"So when I saw Jaco with Weather Report that night, when I was coming home, I thought, whatever the risk, and everybody said being a bassist is crazy, but I thought, these guys are doing it, and if I could get to a quarter of what they were doing it would be worth the risk. (Laughing) I guess that was me embracing the wine press at that moment."

"We always had known that Kofi was going to be a musician because he left Washington DC and went to the Carolina School of the Arts at the age of 14. My parents didn't let me go to music school I think—well I guess if I had really tried they might have let me, but they thought it was risky for two kids."

Sidwell Friends School

"Yeah I did, and it was that. And it's weird because we had this kind of dual upbringing, we lived in Anacostia, South East Washington, and anybody who knows the area, knows that's the legendary hood. So living there, and then going to Potomac School and Sidwell Friends with all these rich kids, whose parents were running the world, either in the corporate or government world (laughing) or the clandestine CIA—so it was an interesting and kind of fascinating upbringing. They did have a program, but there weren't any opportunities for us to play jazz, funk, or fusion, or anything else. I wasn't into school, I just wanted to get out and start playing. Music was all I cared about."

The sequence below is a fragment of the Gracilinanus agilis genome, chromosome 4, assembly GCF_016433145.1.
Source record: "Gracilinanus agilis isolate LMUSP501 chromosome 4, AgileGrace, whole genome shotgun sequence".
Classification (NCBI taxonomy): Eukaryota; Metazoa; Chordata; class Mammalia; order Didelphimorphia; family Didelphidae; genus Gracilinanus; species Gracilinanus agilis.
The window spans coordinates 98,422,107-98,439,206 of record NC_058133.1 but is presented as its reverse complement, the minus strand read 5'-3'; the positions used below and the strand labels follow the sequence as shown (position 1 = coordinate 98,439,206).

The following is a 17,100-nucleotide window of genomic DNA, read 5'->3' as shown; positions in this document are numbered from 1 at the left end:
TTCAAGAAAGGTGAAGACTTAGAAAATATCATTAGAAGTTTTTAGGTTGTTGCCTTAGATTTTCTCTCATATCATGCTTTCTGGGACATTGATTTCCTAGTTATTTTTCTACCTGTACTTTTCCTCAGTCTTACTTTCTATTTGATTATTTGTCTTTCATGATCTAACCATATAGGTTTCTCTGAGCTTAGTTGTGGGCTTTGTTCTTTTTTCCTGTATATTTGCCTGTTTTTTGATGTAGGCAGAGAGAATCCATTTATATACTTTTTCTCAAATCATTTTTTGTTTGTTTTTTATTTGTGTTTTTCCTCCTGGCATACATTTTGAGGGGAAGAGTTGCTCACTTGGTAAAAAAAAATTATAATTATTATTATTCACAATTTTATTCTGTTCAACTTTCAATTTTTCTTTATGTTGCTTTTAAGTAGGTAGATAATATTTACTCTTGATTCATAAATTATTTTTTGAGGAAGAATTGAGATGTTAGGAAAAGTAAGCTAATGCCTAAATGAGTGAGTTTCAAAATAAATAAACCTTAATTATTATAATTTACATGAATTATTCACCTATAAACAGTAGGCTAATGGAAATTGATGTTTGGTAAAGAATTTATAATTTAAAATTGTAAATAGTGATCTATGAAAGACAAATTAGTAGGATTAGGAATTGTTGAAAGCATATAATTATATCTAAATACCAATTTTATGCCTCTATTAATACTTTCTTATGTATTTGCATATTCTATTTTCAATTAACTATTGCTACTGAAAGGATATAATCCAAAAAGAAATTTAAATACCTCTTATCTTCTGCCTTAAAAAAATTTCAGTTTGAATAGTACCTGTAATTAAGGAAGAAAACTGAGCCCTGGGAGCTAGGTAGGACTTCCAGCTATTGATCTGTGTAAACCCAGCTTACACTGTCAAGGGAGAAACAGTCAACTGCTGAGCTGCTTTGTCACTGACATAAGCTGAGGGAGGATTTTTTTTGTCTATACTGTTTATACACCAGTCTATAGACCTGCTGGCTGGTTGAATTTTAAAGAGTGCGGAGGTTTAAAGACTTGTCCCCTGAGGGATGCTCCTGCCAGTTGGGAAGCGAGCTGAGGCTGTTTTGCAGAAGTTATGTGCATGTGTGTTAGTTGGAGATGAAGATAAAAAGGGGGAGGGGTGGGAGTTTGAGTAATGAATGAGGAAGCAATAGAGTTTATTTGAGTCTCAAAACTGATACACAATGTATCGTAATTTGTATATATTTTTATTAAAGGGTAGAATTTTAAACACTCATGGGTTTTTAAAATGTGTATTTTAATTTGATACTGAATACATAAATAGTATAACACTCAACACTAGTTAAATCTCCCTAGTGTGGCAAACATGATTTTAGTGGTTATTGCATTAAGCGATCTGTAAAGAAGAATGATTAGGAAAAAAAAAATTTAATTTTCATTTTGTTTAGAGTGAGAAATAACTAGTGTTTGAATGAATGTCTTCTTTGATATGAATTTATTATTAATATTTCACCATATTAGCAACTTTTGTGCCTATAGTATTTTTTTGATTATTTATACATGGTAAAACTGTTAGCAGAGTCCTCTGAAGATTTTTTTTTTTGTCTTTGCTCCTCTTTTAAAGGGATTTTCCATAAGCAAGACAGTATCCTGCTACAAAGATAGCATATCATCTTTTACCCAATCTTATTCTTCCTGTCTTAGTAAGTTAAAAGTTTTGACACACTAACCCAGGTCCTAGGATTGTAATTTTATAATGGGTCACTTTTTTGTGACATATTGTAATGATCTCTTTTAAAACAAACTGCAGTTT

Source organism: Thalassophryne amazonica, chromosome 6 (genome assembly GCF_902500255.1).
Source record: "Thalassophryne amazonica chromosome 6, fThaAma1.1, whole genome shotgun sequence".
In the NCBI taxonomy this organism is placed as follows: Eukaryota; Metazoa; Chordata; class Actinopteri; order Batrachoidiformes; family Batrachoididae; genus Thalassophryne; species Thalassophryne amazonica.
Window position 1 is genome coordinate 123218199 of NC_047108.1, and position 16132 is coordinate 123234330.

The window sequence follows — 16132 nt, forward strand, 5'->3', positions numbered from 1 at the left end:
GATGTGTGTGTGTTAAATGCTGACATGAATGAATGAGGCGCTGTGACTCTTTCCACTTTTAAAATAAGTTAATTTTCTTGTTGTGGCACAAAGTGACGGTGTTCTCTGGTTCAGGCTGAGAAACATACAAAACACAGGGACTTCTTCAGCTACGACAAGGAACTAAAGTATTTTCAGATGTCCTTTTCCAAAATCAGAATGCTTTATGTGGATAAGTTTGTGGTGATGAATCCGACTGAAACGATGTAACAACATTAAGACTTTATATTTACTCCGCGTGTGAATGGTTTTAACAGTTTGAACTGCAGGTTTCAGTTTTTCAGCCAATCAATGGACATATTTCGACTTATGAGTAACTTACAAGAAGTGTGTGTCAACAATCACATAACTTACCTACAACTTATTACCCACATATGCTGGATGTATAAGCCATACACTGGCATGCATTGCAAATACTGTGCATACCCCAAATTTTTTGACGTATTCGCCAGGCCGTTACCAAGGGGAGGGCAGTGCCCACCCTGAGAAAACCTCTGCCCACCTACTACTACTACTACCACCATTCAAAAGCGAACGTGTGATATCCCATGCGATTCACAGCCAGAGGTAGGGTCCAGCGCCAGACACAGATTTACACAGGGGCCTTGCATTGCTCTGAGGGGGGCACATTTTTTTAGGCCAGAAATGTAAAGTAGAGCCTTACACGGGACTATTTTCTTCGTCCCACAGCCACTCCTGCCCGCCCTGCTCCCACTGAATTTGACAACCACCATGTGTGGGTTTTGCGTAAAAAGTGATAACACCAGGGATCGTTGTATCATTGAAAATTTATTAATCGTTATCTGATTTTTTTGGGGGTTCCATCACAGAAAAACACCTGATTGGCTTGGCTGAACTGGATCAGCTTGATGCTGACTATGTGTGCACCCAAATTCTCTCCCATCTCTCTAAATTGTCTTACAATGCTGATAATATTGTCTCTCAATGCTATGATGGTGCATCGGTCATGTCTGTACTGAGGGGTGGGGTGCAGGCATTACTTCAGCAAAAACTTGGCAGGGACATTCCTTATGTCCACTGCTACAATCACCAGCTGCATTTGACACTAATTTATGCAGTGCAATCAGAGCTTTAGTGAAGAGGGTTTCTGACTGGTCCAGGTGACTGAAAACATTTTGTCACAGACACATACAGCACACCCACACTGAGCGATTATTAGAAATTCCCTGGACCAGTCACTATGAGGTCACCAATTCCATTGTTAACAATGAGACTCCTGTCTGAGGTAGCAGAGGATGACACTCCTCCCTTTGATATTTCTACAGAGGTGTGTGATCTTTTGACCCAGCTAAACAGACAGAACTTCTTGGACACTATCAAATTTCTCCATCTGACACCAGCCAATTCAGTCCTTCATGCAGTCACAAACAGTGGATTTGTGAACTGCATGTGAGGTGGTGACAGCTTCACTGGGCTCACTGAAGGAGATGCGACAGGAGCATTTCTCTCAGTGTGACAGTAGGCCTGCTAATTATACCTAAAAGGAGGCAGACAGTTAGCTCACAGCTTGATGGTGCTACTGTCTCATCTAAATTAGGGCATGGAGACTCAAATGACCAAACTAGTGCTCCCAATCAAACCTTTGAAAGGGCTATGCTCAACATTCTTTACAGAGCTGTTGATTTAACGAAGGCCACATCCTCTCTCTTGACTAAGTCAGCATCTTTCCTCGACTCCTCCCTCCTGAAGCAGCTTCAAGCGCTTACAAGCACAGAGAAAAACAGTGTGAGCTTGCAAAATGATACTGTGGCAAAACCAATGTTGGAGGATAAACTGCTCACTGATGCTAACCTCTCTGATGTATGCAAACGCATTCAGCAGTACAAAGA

"Being There" with Peter Seller in 1979

"I watch it every once and awhile when it comes on, but it's actually been a pretty long time. That came about because Kofi used to do commercials and stuff and he went to Russia with this play called "Inherit the Wind" and they called him for an audition. Of course he wasn't there, so they asked, doesn't he have a little brother?"

"So then I joined central casting, and that was the big agency in DC for TV, movies, commercials, and local television. Usually it was for work as an extra, but you could get speaking parts too. That movie was made in Washington DC and Asheville, North Carolina. So I went in and auditioned."

"It was really fascinating, Peter Sellers came into our trailer and he told me and Ricky Keller that he had had four heart attacks, and said he'd died during one of them and that it was really beautiful. He then said he was going to die after the movie was made. We were like, 'Oh man, don't say that, that's terrible!' And he said, 'Don't feel bad for me, because I'm actually looking forward to it.' And he died right after that."

"He called it man. I had no idea how heavy it was until much later. And the funny thing is, it's another crazy irony, much later when I met Col. Bruce his whole philosophy is really wrapped up in a nutshell by that movie."